clearly outline an old field surrounded by woodlands. This area might well represent the grassland that allowed extensive views to the east and south as well as glimpses to the north, with the west blocked (Whitman doesn't mention views to the west). Unfortunately, even in Blizzard's original Figure, much detail is almost too minute to decipher, but enough can be seen to tell us where the grassland went. It successed away. Where today we have woodland, in 1928 (the actual year of survey), we see a shrinking grassland being invaded by Bayberry, Wild Black Cherry, various oaks, and Red Cedar. No surprise to anyone who looks at old fields on Long Island today, and no surprise that the Jayne's Hill grassland is gone

But what was the extinct grassland like when it topped the hill? Some of Blizzard's quadrats let us know. He found that the grassland was about 50% Little Bluestem (Schizachyrium scoparium), and my inspection of some photographs in the original paper confirms this. In the spaces between the grass tussocks was little, except fruticose lichens (Cladina and Cladonia spp.) and Haircap Moss (Polytrichum sp.). There was little else in any amount, save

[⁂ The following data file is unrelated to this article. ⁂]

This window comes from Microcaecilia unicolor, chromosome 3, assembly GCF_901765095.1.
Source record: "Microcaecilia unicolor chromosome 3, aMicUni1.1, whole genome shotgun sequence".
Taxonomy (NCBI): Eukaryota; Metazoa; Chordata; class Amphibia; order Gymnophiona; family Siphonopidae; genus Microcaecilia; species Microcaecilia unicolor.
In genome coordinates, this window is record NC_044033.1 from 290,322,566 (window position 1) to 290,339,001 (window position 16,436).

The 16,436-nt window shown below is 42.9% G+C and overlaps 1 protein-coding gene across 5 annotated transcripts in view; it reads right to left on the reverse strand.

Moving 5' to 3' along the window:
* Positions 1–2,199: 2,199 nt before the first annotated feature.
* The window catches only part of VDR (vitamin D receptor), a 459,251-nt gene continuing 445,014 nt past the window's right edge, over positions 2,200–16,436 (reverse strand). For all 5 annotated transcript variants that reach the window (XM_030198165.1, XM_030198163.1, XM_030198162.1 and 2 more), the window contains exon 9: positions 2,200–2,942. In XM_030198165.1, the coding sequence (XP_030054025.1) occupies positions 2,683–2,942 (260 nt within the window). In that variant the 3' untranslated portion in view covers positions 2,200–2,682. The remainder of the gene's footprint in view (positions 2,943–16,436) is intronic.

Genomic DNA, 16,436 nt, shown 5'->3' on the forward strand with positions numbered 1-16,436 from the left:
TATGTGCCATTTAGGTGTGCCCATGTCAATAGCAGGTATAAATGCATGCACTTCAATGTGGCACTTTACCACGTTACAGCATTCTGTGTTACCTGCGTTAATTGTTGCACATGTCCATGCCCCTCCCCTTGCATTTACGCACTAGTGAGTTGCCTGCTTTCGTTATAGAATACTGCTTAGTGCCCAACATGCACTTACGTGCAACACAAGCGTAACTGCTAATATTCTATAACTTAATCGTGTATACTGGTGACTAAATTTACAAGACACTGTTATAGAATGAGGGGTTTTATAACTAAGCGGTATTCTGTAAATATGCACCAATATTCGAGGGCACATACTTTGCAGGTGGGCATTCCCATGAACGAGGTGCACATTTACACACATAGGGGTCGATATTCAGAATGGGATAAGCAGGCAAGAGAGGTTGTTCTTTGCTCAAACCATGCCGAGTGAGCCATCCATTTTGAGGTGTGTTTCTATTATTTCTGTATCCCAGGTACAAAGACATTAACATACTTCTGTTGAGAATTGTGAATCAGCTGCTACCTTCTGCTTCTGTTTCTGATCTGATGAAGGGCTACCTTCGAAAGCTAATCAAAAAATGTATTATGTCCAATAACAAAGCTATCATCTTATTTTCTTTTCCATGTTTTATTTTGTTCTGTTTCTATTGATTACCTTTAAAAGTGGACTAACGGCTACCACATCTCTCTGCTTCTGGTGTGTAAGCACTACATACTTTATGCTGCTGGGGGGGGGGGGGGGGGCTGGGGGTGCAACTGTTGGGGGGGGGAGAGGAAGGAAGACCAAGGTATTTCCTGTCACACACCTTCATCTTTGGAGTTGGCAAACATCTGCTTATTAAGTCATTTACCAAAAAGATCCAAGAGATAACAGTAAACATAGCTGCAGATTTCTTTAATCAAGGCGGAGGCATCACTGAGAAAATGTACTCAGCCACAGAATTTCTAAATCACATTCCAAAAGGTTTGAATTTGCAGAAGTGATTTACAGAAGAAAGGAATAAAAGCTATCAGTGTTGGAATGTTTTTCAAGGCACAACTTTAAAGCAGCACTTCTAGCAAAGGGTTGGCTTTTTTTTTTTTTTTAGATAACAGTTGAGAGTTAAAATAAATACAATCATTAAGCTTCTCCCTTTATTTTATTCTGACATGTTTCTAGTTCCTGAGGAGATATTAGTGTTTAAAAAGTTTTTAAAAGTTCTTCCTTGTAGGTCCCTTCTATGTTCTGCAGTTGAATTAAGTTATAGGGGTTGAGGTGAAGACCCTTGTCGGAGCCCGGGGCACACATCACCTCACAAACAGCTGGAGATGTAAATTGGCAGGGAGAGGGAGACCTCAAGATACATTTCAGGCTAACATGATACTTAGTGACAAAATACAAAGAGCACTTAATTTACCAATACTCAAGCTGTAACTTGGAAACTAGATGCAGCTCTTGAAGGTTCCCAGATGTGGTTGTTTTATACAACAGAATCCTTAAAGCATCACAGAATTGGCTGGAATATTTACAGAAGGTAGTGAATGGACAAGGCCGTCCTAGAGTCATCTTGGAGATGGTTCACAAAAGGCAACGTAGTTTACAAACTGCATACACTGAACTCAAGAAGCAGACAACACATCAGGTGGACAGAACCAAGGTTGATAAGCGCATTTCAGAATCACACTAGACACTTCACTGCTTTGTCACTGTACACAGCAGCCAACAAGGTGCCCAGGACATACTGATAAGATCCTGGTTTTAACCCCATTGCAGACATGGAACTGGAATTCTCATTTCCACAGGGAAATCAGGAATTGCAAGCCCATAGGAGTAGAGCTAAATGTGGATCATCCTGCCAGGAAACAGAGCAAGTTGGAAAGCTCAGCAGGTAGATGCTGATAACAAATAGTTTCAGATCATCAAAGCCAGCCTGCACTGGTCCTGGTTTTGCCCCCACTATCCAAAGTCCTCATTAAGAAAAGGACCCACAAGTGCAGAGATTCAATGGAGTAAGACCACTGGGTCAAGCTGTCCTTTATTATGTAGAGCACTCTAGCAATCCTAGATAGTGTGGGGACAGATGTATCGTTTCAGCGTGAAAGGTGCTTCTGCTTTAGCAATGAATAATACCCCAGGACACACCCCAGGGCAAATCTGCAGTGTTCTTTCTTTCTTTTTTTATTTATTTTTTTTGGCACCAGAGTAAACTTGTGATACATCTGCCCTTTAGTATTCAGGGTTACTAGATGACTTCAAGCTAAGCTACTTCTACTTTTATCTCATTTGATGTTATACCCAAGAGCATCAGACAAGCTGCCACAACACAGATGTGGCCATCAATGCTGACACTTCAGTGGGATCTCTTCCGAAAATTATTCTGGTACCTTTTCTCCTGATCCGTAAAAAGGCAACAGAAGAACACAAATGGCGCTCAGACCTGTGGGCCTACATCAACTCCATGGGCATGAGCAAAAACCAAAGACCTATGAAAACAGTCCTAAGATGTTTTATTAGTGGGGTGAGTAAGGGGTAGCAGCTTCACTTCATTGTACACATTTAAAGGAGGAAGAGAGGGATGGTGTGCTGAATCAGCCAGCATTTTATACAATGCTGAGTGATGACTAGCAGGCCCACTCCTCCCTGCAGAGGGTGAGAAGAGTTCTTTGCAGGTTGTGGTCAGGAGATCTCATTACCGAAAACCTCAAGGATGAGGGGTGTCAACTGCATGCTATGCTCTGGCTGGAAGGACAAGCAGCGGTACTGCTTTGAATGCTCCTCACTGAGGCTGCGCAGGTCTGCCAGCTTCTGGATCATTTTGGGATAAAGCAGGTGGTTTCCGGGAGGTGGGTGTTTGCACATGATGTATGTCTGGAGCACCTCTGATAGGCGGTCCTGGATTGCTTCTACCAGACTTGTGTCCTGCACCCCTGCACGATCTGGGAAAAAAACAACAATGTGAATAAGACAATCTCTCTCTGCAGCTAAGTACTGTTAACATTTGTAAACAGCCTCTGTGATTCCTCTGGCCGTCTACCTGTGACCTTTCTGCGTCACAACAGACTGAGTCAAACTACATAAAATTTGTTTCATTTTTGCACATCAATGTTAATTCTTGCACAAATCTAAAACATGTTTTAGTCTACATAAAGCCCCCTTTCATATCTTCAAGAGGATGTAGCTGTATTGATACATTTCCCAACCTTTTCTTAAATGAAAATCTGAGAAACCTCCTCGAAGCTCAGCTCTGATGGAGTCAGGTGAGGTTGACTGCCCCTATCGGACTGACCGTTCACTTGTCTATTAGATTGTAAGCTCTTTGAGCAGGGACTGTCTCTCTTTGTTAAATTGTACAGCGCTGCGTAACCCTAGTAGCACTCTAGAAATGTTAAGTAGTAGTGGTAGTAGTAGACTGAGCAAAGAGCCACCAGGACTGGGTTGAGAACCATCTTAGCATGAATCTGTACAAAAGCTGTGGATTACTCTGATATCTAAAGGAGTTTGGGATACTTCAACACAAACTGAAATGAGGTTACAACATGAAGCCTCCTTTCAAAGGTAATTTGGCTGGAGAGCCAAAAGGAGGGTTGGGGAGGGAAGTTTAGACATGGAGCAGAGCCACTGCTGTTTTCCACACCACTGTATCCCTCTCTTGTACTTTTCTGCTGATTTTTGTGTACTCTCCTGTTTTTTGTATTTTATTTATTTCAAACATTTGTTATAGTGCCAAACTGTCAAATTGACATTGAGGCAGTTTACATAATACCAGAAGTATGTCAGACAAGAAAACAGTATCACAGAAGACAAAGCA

occasional Hypericum gentianoides. All of these, of course, indicate dry, open, unfertile habitat with abundant sunlight. Today? Gone, all gone. The woods won, as they will almost anywhere on Long Island.

The major part of Blizzard's grassland is now fenced in and holds a water tower and associated